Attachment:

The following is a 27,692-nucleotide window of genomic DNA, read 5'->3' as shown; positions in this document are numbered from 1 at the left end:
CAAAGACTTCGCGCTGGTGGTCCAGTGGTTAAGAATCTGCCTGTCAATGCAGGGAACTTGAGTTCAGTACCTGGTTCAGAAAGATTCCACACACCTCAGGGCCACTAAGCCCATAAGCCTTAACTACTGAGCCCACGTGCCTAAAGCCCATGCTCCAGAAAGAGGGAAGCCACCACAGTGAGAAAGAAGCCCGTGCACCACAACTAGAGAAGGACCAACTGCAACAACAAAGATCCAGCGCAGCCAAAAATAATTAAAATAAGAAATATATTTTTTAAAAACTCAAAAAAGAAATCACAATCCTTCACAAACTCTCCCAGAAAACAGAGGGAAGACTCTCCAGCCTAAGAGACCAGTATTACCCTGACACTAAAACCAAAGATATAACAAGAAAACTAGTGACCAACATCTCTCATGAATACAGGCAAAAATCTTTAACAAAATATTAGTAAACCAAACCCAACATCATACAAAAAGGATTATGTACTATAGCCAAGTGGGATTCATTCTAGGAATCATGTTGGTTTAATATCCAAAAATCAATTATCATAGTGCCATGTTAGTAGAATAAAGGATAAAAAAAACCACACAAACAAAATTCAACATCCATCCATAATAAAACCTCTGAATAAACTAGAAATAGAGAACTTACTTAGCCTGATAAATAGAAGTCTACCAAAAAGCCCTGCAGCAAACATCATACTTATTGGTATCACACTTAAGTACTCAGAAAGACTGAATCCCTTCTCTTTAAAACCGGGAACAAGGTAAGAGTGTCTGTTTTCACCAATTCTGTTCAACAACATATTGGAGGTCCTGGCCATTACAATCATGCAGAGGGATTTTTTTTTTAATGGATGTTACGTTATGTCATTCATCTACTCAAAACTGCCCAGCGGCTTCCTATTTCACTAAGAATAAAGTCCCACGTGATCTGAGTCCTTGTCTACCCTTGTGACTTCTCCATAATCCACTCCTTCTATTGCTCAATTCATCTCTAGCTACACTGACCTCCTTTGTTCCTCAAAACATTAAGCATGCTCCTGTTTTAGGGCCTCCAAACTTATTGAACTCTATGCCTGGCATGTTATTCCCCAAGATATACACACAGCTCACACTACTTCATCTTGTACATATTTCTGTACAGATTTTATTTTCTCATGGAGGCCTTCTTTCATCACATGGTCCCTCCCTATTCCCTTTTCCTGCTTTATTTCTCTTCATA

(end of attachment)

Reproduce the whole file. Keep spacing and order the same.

The following is a 27,692-nucleotide window of genomic DNA, read 5'->3' as shown; positions in this document are numbered from 1 at the left end:
CAAAGACTTCGCGCTGGTGGTCCAGTGGTTAAGAATCTGCCTGTCAATGCAGGGAACTTGAGTTCAGTACCTGGTTCAGAAAGATTCCACACACCTCAGGGCCACTAAGCCCATAAGCCTTAACTACTGAGCCCACGTGCCTAAAGCCCATGCTCCAGAAAGAGGGAAGCCACCACAGTGAGAAAGAAGCCCGTGCACCACAACTAGAGAAGGACCAACTGCAACAACAAAGATCCAGCGCAGCCAAAAATAATTAAAATAAGAAATATATTTTTTAAAAACTCAAAAAAGAAATCACAATCCTTCACAAACTCTCCCAGAAAACAGAGGGAAGACTCTCCAGCCTAAGAGACCAGTATTACCCTGACACTAAAACCAAAGATATAACAAGAAAACTAGTGACCAACATCTCTCATGAATACAGGCAAAAATCTTTAACAAAATATTAGTAAACCAAACCCAACATCATACAAAAAGGATTATGTACTATAGCCAAGTGGGATTCATTCTAGGAATCATGTTGGTTTAATATCCAAAAATCAATTATCATAGTGCCATGTTAGTAGAATAAAGGATAAAAAAAACCACACAAACAAAATTCAACATCCATCCATAATAAAACCTCTGAATAAACTAGAAATAGAGAACTTACTTAGCCTGATAAATAGAAGTCTACCAAAAAGCCCTGCAGCAAACATCATACTTATTGGTATCACACTTAAGTACTCAGAAAGACTGAATCCCTTCTCTTTAAAACCGGGAACAAGGTAAGAGTGTCTGTTTTCACCAATTCTGTTCAACAACATATTGGAGGTCCTGGCCATTACAATCATGCAGAGGGATTTTTTTTTTAATGGATGTTACGTTATGTCATTCATCTACTCAAAACTGCCCAGCGGCTTCCTATTTCACTAAGAATAAAGTCCCACGTGATCTGAGTCCTTGTCTACCCTTGTGACTTCTCCATAATCCACTCCTTCTATTGCTCAATTCATCTCTAGCTACACTGACCTCCTTTGTTCCTCAAAACATTAAGCATGCTCCTGTTTTAGGGCCTCCAAACTTATTGAACTCTATGCCTGGCATGTTATTCCCCAAGATATACACACAGCTCACACTACTTCATCTTGTACATATTTCTGTACAGATTTTATTTTCTCATGGAGGCCTTCTTTCATCACATGGTCCCTCCCTATTCCCTTTTCCTGCTTTATTTCTCTTCATA